Gerard W. Ittig

Legal Columnist

Gerard Ittig, of Ittig & Ittig, P.C., in Washington, D.C., specializes in construction law. He can be contacted at 202.387.5508, USBuildlaw@aol.com or www.ittig-ittig.com.

Articles by Gerard W. Ittig

September 2007
In my July 2007 article, I posed six problems and named the piece “Lady or the Lion?” The title comes from tales of King Arthur’s court, and it refers a knight who was given a choice between opening one of two doors. Behind one was the promise of happiness; behind the other was the promise of being eaten alive. READ MORE
July 2007
Remember the myth about an Impossible choice?A poor knight is rejected by the king as a suitor for his daughter. To test the knight’s love, the king tells him he can have his daughter in marriage if he selects the correct door. Behind one is the lady; behind the other is a lion. The result of his choice is bliss or death. READ MORE
May 2007
Signing the one-sided contract READ MORE
March 2007
The law of default terminations: Except for instrumentation contractors, “termination” is a bad word, and default termination is worse; typically, but not always, a default termination arises from delay issues: The contractor is slow and will not increase his manpower, or completion dates have passed, and the job is not finished. But what does termination mean? READ MORE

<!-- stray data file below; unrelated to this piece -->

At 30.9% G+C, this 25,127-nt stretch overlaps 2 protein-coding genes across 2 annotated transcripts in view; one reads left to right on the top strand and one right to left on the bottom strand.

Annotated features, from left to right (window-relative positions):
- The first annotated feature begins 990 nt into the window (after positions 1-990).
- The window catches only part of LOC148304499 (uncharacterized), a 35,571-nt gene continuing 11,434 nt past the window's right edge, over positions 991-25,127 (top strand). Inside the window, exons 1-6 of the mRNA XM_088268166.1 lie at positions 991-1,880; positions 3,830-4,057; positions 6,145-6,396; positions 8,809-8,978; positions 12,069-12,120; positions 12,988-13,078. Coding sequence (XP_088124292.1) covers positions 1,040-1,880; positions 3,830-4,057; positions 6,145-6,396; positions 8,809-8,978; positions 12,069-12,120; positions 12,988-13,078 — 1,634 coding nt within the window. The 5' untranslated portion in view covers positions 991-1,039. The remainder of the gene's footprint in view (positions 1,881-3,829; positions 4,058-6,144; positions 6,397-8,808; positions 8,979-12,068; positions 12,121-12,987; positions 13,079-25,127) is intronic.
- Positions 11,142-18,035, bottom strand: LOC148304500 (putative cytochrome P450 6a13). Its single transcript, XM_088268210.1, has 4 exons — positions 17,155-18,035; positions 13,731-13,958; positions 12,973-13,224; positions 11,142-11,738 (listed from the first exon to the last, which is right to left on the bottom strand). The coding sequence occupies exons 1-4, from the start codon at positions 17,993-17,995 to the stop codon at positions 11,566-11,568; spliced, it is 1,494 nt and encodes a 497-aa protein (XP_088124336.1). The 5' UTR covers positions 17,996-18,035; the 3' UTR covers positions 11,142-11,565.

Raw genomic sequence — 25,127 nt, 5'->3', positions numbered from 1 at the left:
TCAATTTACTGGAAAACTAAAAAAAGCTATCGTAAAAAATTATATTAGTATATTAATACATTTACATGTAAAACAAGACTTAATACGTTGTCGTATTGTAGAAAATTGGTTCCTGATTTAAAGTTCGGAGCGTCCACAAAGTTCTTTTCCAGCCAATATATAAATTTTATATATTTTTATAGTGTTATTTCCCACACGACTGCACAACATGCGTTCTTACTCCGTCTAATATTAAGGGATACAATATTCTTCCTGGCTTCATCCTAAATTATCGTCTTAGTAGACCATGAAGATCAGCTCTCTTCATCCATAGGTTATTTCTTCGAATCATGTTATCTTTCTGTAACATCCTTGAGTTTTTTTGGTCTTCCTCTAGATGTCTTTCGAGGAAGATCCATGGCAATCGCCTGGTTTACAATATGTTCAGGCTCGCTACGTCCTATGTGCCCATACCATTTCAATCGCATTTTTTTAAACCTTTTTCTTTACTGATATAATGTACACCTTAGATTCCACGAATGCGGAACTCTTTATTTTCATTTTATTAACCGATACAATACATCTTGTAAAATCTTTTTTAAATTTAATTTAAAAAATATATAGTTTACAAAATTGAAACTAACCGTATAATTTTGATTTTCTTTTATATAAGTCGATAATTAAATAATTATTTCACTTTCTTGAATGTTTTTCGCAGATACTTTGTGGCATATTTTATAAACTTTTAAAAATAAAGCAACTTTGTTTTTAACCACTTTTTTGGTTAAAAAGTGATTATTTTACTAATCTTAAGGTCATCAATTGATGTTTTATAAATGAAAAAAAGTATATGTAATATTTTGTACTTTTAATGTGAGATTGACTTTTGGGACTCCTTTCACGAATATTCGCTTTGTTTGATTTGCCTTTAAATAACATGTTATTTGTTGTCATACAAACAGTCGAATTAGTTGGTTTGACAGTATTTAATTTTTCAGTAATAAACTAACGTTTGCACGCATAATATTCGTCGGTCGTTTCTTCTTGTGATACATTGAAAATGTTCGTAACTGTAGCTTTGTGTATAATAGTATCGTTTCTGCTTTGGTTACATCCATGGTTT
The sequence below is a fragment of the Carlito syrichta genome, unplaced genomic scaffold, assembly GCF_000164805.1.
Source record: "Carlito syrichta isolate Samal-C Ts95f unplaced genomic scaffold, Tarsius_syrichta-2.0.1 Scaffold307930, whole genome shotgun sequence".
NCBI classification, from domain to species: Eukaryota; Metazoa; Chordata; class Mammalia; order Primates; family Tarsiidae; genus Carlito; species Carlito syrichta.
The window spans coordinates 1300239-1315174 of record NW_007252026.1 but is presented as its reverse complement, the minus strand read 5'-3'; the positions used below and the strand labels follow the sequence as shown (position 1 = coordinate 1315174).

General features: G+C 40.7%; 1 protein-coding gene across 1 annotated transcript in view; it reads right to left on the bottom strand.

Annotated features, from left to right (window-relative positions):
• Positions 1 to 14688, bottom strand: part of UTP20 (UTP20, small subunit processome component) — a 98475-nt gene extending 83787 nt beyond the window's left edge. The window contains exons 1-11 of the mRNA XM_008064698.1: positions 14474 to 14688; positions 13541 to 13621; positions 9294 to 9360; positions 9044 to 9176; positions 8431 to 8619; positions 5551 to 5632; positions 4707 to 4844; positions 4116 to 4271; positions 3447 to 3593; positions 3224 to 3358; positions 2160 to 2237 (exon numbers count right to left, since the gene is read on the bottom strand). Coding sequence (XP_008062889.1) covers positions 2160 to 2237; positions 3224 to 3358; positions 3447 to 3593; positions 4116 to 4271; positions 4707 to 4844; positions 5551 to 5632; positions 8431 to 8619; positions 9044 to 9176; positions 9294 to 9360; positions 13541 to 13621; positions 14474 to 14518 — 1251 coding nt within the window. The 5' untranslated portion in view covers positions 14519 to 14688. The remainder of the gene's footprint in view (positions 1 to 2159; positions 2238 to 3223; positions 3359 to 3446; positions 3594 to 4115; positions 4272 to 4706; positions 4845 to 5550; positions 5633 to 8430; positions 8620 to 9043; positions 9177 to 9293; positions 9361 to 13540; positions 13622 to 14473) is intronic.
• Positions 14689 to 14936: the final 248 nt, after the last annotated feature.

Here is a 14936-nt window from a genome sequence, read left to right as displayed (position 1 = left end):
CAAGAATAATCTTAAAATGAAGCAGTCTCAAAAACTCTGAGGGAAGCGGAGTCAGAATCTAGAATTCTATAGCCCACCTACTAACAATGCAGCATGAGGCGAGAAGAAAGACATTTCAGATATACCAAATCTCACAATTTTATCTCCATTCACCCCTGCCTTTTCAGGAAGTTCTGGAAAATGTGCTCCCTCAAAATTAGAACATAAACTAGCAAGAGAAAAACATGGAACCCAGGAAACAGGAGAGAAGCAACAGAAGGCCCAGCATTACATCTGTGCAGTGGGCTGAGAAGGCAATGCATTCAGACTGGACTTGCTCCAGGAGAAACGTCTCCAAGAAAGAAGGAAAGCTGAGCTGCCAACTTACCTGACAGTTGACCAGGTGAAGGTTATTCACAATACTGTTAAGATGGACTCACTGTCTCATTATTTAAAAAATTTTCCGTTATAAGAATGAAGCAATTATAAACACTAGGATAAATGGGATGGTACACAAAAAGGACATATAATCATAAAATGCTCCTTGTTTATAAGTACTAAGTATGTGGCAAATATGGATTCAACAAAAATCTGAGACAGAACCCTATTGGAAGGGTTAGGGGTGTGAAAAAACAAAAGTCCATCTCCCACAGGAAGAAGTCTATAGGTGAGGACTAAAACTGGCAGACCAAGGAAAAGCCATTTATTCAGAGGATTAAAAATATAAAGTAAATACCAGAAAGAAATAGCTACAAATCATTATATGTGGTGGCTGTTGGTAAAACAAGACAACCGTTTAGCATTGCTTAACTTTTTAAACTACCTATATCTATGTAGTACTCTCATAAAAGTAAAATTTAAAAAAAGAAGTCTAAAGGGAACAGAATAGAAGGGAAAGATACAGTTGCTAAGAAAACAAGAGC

January 2007
Challenging clauses can cause confusion: I have searched through actual contracts for some clauses to challenge you. Compare them to the provisions in your own agreements. What do they mean? What are they meant to mean? Can you live with these obligations? Once you have thought about each clause and how it applies, read my commentary for my views. I. READ MORE
November 2006
Improve written communication by following the rules Have you ever written a letter like this? “Dear Owner/Contractor: We have been in business for 20 years and never encountered the problems we have with this job. READ MORE
October 2006
Some chicanery has legal ramifications, some does not READ MORE
September 2006
Contract language may not give you much leeway There are two equally important concepts in contract law that every contractor needs to know: What does the law mean and how is it applied?   READ MORE
August 2006
Two recent cases highlight the harm caused by “no damages for delay” clauses. Both are well-reasoned decisions from Maryland that survey the law from many states. As such, they are worth knowing, particularly because the uncompensated delays were outrageous. READ MORE

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